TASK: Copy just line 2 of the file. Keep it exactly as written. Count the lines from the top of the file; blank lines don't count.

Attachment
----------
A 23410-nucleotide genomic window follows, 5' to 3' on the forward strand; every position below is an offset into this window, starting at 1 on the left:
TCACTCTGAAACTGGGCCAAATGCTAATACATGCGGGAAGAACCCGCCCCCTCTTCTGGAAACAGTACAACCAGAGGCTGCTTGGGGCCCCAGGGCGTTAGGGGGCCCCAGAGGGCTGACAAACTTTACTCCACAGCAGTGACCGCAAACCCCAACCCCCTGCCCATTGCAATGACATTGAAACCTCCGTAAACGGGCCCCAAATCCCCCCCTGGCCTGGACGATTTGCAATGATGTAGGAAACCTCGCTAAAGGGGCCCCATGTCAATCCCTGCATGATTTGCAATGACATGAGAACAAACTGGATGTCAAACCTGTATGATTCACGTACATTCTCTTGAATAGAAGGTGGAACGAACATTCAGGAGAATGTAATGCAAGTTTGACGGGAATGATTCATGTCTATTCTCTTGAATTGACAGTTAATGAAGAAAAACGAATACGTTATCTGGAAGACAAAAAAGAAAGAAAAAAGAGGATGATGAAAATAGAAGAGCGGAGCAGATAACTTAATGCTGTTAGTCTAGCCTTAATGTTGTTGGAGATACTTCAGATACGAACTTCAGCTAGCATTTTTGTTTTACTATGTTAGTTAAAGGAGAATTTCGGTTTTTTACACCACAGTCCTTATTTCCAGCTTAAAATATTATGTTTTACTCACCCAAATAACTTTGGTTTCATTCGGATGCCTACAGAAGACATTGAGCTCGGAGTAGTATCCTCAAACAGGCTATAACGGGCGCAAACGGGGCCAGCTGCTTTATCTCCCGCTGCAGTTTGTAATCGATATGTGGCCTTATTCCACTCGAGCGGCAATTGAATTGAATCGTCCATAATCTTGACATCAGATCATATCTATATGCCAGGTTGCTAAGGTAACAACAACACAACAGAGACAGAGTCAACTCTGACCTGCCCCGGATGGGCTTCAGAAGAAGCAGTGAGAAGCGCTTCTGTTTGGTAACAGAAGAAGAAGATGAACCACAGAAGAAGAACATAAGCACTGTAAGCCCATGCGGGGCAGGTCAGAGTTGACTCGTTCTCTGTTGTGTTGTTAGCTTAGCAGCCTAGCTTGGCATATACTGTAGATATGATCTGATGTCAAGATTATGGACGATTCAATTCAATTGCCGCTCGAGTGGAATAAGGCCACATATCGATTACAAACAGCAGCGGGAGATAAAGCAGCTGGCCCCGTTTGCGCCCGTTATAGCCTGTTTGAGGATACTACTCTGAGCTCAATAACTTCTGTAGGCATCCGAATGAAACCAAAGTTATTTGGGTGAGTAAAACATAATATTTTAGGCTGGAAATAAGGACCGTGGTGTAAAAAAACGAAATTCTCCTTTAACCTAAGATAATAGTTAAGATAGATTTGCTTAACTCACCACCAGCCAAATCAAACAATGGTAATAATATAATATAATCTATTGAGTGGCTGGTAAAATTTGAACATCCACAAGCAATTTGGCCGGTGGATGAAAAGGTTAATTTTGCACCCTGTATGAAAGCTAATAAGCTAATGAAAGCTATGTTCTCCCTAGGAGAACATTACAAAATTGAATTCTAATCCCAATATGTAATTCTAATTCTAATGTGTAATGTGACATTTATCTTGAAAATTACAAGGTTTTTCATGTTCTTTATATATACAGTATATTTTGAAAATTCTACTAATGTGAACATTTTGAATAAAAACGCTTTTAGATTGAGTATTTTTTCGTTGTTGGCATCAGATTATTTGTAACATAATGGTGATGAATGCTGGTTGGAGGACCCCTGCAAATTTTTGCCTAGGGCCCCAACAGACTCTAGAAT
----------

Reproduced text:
TCACTCTGAAACTGGGCCAAATGCTAATACATGCGGGAAGAACCCGCCCCCTCTTCTGGAAACAGTACAACCAGAGGCTGCTTGGGGCCCCAGGGCGTTAGGGGGCCCCAGAGGGCTGACAAACTTTACTCCACAGCAGTGACCGCAAACCCCAACCCCCTGCCCATTGCAATGACATTGAAACCTCCGTAAACGGGCCCCAAATCCCCCCCTGGCCTGGACGATTTGCAATGATGTAGGAAACCTCGCTAAAGGGGCCCCATGTCAATCCCTGCATGATTTGCAATGACATGAGAACAAACTGGATGTCAAACCTGTATGATTCACGTACATTCTCTTGAATAGAAGGTGGAACGAACATTCAGGAGAATGTAATGCAAGTTTGACGGGAATGATTCATGTCTATTCTCTTGAATTGACAGTTAATGAAGAAAAACGAATACGTTATCTGGAAGACAAAAAAGAAAGAAAAAAGAGGATGATGAAAATAGAAGAGCGGAGCAGATAACTTAATGCTGTTAGTCTAGCCTTAATGTTGTTGGAGATACTTCAGATACGAACTTCAGCTAGCATTTTTGTTTTACTATGTTAGTTAAAGGAGAATTTCGGTTTTTTACACCACAGTCCTTATTTCCAGCTTAAAATATTATGTTTTACTCACCCAAATAACTTTGGTTTCATTCGGATGCCTACAGAAGACATTGAGCTCGGAGTAGTATCCTCAAACAGGCTATAACGGGCGCAAACGGGGCCAGCTGCTTTATCTCCCGCTGCAGTTTGTAATCGATATGTGGCCTTATTCCACTCGAGCGGCAATTGAATTGAATCGTCCATAATCTTGACATCAGATCATATCTATATGCCAGGTTGCTAAGGTAACAACAACACAACAGAGACAGAGTCAACTCTGACCTGCCCCGGATGGGCTTCAGAAGAAGCAGTGAGAAGCGCTTCTGTTTGGTAACAGAAGAAGAAGATGAACCACAGAAGAAGAACATAAGCACTGTAAGCCCATGCGGGGCAGGTCAGAGTTGACTCGTTCTCTGTTGTGTTGTTAGCTTAGCAGCCTAGCTTGGCATATACTGTAGATATGATCTGATGTCAAGATTATGGACGATTCAATTCAATTGCCGCTCGAGTGGAATAAGGCCACATATCGATTACAAACAGCAGCGGGAGATAAAGCAGCTGGCCCCGTTTGCGCCCGTTATAGCCTGTTTGAGGATACTACTCTGAGCTCAATAACTTCTGTAGGCATCCGAATGAAACCAAAGTTATTTGGGTGAGTAAAACATAATATTTTAGGCTGGAAATAAGGACCGTGGTGTAAAAAAACGAAATTCTCCTTTAACCTAAGATAATAGTTAAGATAGATTTGCTTAACTCACCACCAGCCAAATCAAACAATGGTAATAATATAATATAATCTATTGAGTGGCTGGTAAAATTTGAACATCCACAAGCAATTTGGCCGGTGGATGAAAAGGTTAATTTTGCACCCTGTATGAAAGCTAATAAGCTAATGAAAGCTATGTTCTCCCTAGGAGAACATTACAAAATTGAATTCTAATCCCAATATGTAATTCTAATTCTAATGTGTAATGTGACATTTATCTTGAAAATTACAAGGTTTTTCATGTTCTTTATATATACAGTATATTTTGAAAATTCTACTAATGTGAACATTTTGAATAAAAACGCTTTTAGATTGAGTATTTTTTCGTTGTTGGCATCAGATTATTTGTAACATAATGGTGATGAATGCTGGTTGGAGGACCCCTGCAAATTTTTGCCTAGGGCCCCAACAGACTCTAGAAT